They’re convenient and in Iowa, they’re virtually everywhere.
“I really enjoy the rest areas. You can do your thing in 3-5 minutes and be back on the road,” said Ron Fisher, a traveler.
“It’s just nice, especially in the summer when it’s nice out you can sit, take a break, they have places for the dogs,” said Mark Van Weelden, a traveler.
40 rest areas served over 14,000,000 drivers making their way through the state in 2012.
Iowa DOT Director Paul Trombino says when many of the rest areas were built in 60’s and 70’s, there was a need for this number of facilities.
Things have changed.
“A lot of interchanges didn’t exist back then,” said Trombino.
The DOT recently completed a study measuring rest area traffic and how close each facility is to 24/7 bathrooms and other services.
The result of that study will be fewer rest areas within the next decade.
“I expect in the spring we’ll make some recommendations potentially to close some rest areas,” Trombino told Channel 13 News.
The DOT still has to determine which rest areas to close, how many, and when.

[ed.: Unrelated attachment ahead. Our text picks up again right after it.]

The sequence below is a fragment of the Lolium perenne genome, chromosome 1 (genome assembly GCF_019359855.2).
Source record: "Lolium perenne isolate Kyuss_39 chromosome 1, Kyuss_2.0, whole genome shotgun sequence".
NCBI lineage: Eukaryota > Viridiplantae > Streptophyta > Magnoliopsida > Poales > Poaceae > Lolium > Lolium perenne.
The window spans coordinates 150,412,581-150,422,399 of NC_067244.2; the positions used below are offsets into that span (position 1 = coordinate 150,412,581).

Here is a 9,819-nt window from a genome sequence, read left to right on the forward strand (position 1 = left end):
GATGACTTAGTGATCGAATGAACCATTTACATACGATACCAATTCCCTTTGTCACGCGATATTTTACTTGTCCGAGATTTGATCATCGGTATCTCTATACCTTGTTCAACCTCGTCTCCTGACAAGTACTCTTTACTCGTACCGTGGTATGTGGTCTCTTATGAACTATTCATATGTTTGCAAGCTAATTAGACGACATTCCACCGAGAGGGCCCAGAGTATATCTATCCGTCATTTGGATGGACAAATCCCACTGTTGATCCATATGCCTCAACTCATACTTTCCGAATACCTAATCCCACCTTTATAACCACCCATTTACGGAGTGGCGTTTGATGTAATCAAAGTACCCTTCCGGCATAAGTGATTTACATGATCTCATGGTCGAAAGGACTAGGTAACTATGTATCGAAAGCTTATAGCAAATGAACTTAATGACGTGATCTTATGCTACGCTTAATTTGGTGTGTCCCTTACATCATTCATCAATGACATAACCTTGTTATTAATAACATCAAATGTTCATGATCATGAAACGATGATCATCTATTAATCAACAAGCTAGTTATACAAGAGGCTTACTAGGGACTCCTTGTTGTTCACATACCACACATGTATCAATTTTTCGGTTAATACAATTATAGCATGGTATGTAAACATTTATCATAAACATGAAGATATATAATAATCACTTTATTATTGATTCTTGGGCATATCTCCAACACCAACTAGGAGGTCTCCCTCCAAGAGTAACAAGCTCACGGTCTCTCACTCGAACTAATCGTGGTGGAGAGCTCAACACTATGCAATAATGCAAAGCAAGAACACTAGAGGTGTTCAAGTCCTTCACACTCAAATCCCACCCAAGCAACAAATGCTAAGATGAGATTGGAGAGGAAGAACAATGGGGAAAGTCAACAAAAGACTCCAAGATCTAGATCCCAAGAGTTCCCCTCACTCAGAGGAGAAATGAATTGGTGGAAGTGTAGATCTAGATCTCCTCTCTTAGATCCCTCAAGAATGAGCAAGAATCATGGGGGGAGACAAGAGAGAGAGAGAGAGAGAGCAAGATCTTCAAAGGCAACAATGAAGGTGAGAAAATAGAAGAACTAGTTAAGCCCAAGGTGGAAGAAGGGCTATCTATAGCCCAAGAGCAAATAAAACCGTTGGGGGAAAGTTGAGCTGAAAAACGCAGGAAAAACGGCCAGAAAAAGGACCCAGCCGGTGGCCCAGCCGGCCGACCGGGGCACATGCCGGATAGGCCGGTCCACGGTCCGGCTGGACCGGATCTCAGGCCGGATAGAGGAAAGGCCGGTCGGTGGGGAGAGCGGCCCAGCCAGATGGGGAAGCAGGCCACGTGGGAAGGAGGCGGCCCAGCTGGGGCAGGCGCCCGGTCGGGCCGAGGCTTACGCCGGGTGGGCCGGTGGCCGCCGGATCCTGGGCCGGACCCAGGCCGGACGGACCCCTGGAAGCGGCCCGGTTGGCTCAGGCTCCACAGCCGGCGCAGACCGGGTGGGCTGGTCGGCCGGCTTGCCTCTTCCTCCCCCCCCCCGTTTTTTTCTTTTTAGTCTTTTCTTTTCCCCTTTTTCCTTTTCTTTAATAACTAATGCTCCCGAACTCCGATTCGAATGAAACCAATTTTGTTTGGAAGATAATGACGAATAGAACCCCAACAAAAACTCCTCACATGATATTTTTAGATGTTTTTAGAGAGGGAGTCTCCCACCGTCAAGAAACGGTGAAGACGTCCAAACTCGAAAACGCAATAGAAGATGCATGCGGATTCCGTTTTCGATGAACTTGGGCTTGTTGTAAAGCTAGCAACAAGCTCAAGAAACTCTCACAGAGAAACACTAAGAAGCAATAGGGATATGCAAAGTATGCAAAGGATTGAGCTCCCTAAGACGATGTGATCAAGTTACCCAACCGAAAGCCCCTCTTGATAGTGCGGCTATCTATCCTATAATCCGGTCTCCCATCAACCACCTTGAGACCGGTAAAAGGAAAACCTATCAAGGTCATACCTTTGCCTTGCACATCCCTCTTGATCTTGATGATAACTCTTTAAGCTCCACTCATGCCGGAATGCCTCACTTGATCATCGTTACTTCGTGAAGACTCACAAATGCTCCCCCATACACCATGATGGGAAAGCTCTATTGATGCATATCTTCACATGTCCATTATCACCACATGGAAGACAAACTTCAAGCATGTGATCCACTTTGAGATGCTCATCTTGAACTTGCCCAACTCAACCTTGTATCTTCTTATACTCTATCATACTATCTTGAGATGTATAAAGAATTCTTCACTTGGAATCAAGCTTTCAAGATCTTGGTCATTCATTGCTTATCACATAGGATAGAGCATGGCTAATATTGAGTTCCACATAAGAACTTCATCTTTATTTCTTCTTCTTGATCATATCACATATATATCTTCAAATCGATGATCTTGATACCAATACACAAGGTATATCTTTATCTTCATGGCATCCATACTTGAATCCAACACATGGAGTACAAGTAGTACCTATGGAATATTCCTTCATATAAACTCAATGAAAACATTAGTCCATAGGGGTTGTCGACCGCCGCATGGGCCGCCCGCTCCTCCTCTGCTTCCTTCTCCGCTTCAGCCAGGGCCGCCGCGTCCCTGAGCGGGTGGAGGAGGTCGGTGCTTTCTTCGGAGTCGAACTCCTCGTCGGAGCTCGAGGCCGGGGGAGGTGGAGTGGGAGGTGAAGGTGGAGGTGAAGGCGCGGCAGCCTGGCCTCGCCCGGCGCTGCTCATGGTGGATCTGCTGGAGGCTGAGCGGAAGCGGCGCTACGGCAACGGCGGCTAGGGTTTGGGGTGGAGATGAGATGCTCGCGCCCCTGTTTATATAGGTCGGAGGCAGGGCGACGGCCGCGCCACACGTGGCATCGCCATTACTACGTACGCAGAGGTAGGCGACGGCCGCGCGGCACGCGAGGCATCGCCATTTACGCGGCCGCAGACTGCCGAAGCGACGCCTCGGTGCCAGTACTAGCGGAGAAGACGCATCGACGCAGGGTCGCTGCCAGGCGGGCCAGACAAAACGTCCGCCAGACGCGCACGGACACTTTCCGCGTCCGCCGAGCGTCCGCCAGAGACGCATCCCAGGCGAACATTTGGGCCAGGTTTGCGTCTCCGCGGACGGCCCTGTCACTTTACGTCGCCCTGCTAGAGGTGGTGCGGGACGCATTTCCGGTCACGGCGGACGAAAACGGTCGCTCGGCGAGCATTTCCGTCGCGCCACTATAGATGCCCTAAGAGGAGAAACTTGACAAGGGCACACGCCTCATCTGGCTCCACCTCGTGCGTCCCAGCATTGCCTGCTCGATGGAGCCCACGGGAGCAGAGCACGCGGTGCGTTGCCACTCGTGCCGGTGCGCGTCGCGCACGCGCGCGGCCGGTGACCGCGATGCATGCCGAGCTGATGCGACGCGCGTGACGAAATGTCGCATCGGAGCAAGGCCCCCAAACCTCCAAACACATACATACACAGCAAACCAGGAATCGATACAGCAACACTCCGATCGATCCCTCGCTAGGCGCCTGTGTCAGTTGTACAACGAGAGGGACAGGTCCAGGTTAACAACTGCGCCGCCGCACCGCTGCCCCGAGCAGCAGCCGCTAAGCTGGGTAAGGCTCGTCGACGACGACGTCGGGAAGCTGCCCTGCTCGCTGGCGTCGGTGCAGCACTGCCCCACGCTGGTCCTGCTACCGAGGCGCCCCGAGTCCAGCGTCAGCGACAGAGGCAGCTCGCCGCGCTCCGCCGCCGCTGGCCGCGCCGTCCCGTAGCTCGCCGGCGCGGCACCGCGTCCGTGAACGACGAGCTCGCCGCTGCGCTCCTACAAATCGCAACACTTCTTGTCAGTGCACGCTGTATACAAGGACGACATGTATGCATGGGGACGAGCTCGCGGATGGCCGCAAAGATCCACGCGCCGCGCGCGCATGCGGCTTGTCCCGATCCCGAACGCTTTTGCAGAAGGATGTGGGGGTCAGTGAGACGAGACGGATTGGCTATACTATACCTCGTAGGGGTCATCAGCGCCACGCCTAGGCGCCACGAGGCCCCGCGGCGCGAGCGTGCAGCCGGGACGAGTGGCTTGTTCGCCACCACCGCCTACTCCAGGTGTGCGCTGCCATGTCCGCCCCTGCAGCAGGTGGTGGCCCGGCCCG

A reduction of rest areas is big news for convenience stores like Casey’s General Stores.
“It certainly could mean an increase in foot traffic,” said Bill Walljasper, CFO for Casey’s General Stores.
The chain known for its presence in small towns has added more than 1,100 locations in the past 25 years and is increasingly building closer to highways.
Walljasper says the design of Casey’s stores is changing to accommodate customers just looking for a bathroom break.
“We want to accommodate all of our customers’ needs and bathrooms are one of them. We want our customers to know that,” said Walljasper.
The Iowa DOT currently spends about $6 million dollars each year maintaining rest areas.
Still to determine by the DOT’s spring meeting is how the changes would affect truck drivers.